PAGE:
We have updated the paper to handle empty non-terminals as per the RFCs properly. The updated paper is available through the above PDF link.


The Domain Name System (DNS) plays a vital role in today’s Internet but relies on complex distributed management of host records. DNS misconfiguration related outages have rendered popular services like GitHub, HBO, LinkedIn, and Azure inaccessible for extended periods. This paper introduces GRoot, the first verifier that performs static analysis of DNS configuration files enabling proactive and exhaustive checking for common DNS bugs; by contrast, existing solutions are reactive and incomplete. GRoot uses a new, fast verification algorithm based on generating and enumerating DNS query equivalence classes. GRoot symbolically executes the set of queries in each equivalence class to efficiently find (or prove the absence of) any bugs such as rewrite loops. To prove the correctness of our approach, we develop a formal semantic model of DNS resolution. Applied to the configuration files from a campus network with over a hundred thousand records, GRoot revealed 109 bugs within seconds. When applied to internal zone files consisting of over $3.5$ million records from a large infrastructure service provider, GRoot revealed around $160k$ issues of blackholing, initiating a cleanup. Finally, on a synthetic dataset with over $65$ million real records, we find GRoot can scale to networks with tens of millions of records.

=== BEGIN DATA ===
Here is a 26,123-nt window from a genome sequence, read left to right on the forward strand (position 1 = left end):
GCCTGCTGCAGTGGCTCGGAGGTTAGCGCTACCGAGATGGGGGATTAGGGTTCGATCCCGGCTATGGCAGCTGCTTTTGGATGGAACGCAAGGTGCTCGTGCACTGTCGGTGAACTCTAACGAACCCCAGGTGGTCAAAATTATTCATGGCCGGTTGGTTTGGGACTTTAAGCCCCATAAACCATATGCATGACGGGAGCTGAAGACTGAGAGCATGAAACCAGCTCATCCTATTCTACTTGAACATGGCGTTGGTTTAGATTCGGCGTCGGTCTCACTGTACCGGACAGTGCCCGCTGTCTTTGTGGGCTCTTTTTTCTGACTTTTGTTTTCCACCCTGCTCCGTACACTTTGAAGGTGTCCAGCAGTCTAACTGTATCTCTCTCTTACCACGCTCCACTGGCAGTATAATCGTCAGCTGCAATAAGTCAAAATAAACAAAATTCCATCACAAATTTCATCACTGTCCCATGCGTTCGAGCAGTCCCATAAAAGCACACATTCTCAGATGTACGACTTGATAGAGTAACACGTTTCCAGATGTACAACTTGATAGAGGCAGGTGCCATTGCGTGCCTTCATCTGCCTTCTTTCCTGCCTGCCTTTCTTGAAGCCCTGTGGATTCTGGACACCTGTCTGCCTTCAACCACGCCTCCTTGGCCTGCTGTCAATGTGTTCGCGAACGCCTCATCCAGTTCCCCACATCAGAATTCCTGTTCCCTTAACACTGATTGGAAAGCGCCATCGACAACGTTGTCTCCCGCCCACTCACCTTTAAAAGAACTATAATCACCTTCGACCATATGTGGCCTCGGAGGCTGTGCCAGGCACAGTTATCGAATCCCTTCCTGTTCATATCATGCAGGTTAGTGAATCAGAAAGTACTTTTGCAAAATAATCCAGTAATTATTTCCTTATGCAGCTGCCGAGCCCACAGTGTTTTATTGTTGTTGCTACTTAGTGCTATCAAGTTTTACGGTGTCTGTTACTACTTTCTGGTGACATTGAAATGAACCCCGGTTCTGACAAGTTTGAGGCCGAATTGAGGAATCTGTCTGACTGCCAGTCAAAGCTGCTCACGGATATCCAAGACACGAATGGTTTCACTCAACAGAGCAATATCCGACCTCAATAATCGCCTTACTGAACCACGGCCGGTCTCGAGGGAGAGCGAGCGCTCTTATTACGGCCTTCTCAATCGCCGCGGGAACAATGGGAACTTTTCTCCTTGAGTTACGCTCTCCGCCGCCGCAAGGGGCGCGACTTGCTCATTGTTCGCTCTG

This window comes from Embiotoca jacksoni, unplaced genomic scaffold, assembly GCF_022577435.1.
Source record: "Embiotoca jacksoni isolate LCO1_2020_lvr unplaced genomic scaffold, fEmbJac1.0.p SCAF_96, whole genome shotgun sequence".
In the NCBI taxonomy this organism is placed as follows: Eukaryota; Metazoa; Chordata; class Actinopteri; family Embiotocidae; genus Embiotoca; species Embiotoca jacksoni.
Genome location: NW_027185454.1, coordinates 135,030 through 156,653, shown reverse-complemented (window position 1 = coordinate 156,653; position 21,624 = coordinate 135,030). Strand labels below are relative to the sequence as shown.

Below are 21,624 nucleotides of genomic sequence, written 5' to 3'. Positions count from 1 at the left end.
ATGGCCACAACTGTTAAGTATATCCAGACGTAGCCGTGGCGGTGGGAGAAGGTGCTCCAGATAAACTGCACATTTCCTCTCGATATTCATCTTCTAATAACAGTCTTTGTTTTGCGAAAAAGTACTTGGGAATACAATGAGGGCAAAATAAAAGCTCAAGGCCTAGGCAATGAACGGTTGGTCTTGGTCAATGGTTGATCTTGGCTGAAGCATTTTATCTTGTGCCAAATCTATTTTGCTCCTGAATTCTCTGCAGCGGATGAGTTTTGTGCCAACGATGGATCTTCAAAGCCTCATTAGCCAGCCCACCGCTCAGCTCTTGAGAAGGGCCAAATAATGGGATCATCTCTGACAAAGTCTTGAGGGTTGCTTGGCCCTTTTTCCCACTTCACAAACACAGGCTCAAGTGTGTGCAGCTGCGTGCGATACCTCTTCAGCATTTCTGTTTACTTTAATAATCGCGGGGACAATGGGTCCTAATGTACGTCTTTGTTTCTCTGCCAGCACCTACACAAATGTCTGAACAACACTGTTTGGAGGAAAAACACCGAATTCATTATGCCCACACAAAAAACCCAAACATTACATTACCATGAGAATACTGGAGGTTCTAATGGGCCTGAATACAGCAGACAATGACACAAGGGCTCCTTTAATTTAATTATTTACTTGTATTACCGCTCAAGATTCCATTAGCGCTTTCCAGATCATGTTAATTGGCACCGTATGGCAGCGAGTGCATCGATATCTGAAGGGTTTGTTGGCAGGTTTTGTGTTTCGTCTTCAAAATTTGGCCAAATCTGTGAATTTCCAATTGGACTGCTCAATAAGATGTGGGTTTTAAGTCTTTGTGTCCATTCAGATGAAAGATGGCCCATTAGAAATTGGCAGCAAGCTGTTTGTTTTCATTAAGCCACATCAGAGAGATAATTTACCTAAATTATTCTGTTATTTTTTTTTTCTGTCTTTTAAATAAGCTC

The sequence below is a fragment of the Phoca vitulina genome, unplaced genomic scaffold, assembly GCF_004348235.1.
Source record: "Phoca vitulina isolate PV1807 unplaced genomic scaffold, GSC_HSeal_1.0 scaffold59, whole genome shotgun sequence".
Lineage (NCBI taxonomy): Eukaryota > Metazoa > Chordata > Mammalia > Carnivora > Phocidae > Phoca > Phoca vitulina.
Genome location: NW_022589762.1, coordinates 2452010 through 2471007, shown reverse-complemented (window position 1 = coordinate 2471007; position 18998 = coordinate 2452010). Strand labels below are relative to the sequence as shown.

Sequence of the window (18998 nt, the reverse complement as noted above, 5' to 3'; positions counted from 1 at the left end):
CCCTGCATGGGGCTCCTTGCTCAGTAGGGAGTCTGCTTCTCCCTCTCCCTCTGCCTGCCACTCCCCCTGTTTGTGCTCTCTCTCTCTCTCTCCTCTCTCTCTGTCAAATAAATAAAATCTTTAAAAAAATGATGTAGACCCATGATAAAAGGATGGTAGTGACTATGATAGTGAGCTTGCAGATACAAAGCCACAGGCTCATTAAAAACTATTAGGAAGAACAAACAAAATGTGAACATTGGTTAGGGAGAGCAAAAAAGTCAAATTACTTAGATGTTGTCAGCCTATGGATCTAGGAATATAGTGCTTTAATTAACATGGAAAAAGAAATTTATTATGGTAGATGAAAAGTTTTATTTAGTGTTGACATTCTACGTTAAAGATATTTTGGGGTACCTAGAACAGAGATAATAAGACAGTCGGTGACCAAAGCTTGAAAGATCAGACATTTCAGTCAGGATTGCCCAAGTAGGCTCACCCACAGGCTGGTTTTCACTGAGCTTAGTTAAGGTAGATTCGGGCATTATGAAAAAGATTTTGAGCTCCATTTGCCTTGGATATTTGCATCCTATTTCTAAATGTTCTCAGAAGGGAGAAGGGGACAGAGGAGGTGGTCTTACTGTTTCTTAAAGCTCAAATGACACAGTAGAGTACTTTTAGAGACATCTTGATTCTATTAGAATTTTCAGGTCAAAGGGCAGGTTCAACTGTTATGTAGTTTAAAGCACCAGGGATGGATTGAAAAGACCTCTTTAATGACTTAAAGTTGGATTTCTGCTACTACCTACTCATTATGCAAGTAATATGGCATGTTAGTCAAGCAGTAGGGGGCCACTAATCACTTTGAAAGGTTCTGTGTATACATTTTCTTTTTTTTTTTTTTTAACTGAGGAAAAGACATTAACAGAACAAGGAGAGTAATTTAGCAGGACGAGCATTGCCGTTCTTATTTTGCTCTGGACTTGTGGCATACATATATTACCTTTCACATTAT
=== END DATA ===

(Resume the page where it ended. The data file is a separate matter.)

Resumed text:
BibTeX Citation

    author = {Kakarla, Siva Kesava Reddy and 
              Beckett, Ryan and
              Arzani, Behnaz and
              Millstein, Todd and
              Varghese, George},
    title = {GRoot: Proactive Verification of DNS Configurations},
    year = {2020},
    isbn = {9781450379557},
    publisher = {Association for Computing Machinery},
    address = {New York, NY, USA},
    url = {},
    doi = {10.1145/3387514.3405871},
    booktitle = {Proceedings of the Annual Conference of the ACM Special Interest Group on Data Communication on the Applications, Technologies, Architectures, and Protocols for Computer Communication},
    pages = {310–328},
    numpages = {19},
    keywords = {Static Analysis, Verification, DNS, Formal Methods},
    location = {Virtual Event, USA},
    series = {SIGCOMM ’20}